Innate ideology

The past few decades have seen a wave of research connecting genes to disorders such as schizophrenia, depression and alcoholism, and to complex outcomes such as sexual orientation and how far people progress in education. But until the past decade, this trend largely passed by the field of political science. Modern politics seemed too divorced from basic human biology, too recent an innovation in human evolutionary history, to be influenced by genetic material.

In 1986, Nicholas Martin and his colleagues published a study1 suggesting that genes could exert a pull on attitudes concerning topics such as abortion, immigration, the death penalty and pacifism. Martin, a geneticist now at the Queensland Institute of Medical Research in Brisbane, Australia, used a classic behavioural-genetics technique: comparing genetically identical twins with fraternal twins of the same sex (who share only 50% of genes on average). The identical twins had similar political beliefs more often than fraternal twins did. Because twins tend to grow up in the same family environments, Martin's team suggested that genes made the difference, and that they have a significant role in helping to shape attitudes on social issues.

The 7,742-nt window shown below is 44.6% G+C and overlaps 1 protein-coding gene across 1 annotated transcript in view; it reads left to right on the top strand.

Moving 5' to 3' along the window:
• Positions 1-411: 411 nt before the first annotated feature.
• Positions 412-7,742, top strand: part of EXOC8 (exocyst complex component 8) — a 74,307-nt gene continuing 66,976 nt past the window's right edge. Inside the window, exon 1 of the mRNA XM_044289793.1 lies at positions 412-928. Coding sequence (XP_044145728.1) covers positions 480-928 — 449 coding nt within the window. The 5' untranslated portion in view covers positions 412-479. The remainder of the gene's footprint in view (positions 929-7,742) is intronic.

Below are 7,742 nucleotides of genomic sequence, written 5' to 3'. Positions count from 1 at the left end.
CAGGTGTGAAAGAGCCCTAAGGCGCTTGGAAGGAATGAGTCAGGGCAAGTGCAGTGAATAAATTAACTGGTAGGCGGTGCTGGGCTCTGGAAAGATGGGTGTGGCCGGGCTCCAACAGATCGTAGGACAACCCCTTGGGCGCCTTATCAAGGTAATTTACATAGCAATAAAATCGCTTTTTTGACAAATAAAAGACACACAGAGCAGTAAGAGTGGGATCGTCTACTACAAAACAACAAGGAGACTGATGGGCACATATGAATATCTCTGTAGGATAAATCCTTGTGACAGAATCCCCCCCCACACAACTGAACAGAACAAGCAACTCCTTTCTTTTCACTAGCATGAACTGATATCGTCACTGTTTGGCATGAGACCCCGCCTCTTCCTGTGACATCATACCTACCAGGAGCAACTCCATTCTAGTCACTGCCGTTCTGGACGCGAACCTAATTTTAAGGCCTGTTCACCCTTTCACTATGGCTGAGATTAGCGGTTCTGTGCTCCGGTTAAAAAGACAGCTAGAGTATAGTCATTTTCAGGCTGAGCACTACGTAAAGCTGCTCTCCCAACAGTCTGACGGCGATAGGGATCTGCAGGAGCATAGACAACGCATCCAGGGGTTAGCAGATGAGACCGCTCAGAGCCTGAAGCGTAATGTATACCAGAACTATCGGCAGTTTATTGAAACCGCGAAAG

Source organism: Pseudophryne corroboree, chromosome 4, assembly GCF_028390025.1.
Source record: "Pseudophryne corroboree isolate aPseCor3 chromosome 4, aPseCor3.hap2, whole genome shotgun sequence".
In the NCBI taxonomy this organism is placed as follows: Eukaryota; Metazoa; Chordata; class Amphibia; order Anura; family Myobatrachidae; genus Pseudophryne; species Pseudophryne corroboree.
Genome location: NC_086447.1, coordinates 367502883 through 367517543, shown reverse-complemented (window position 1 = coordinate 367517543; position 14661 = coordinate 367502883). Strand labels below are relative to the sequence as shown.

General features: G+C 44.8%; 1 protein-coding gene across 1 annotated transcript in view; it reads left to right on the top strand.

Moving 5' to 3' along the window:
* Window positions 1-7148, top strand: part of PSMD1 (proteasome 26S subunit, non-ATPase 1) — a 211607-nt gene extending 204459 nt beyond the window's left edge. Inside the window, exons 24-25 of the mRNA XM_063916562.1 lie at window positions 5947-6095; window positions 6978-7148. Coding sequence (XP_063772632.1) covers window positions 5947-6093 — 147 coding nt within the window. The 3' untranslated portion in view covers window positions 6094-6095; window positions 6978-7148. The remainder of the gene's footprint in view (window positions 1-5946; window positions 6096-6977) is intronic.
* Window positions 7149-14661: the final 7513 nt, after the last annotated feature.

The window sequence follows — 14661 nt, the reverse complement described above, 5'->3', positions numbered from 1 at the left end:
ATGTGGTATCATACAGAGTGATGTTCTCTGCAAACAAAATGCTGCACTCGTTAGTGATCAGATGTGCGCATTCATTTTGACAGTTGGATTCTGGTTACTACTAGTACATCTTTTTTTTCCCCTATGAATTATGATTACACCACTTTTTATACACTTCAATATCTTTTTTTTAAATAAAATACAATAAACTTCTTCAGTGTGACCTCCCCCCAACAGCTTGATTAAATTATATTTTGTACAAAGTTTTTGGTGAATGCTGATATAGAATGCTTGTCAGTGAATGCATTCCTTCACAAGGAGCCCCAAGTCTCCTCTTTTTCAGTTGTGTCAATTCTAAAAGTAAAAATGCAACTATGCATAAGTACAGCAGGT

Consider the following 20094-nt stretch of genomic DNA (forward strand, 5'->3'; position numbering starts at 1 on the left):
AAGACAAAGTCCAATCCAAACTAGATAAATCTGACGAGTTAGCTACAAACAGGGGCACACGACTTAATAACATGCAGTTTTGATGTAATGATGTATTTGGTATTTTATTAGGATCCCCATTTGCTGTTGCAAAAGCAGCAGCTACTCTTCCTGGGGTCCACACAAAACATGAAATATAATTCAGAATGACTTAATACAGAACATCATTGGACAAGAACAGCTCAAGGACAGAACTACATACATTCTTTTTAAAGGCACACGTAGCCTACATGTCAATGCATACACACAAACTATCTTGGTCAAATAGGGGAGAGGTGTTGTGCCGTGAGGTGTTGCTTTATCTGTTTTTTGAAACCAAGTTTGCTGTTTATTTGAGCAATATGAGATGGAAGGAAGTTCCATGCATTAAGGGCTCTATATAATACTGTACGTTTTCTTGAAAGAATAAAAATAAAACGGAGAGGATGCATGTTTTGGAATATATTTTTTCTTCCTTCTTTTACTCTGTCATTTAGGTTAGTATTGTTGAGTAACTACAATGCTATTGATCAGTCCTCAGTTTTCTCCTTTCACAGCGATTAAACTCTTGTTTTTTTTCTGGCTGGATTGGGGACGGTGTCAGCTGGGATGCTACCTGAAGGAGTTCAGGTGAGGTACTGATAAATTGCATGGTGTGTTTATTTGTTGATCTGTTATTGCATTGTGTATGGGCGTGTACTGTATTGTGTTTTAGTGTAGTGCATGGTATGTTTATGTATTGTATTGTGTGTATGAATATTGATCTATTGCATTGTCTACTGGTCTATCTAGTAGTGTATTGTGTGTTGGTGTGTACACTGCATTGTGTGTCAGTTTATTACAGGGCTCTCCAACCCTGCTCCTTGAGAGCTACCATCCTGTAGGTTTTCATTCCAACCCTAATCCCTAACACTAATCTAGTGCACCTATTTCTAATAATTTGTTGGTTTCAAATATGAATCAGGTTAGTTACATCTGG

Although Martin's study had obvious implications for political science, researchers in that field ignored the work. The eugenics movement in the early part of the twentieth century and Nazi theories about the biology of human differences had made political scientists extremely wary about topics that examined genetic differences among people.

The publication “was like a stone down a well”, says Martin. “There was absolutely no reaction. It just lay there for 20 years.”

But in the early 2000s, Hibbing and John Alford, a political scientist at Rice University in Houston, Texas, learned about Martin's work. They reanalysed his data and incorporated similar data from a study2 of attitudes among US twins. In 2005, Hibbing and Alford published3 findings nearly identical to those earlier studies — showing strong correlations between genetics and political views. These finally caught the attention of political scientists.

It wasn't the kind of attention that Alford and Hibbing were hoping for, however. “They thought we were crazy,” says Hibbing.

But a few researchers, mainly in the United States, were intrigued enough to follow up with further work. James Fowler, a political scientist at the University of California, San Diego, used the twin method to show4 that voter turnout and political participation also had a genetic component. Peter Hatemi, a political scientist at Pennsylvania State University in University Park, found results similar to Alford and Hibbing's using twins from Australia, Denmark, Sweden and the United States, although the work has not yet been published.

Trouble with twins

The twin studies were far from definitive, in large part because such research cannot completely control for environmental factors. Compared with fraternal twins, genetically identical twins are more likely to have the same friends and to maintain regular contact as adults. Furthermore, parents, friends and teachers often treat identical twins more equally than fraternal twins. All of that makes it hard to unpack how much genes and environment each contribute to the shared political attitudes of identical twins.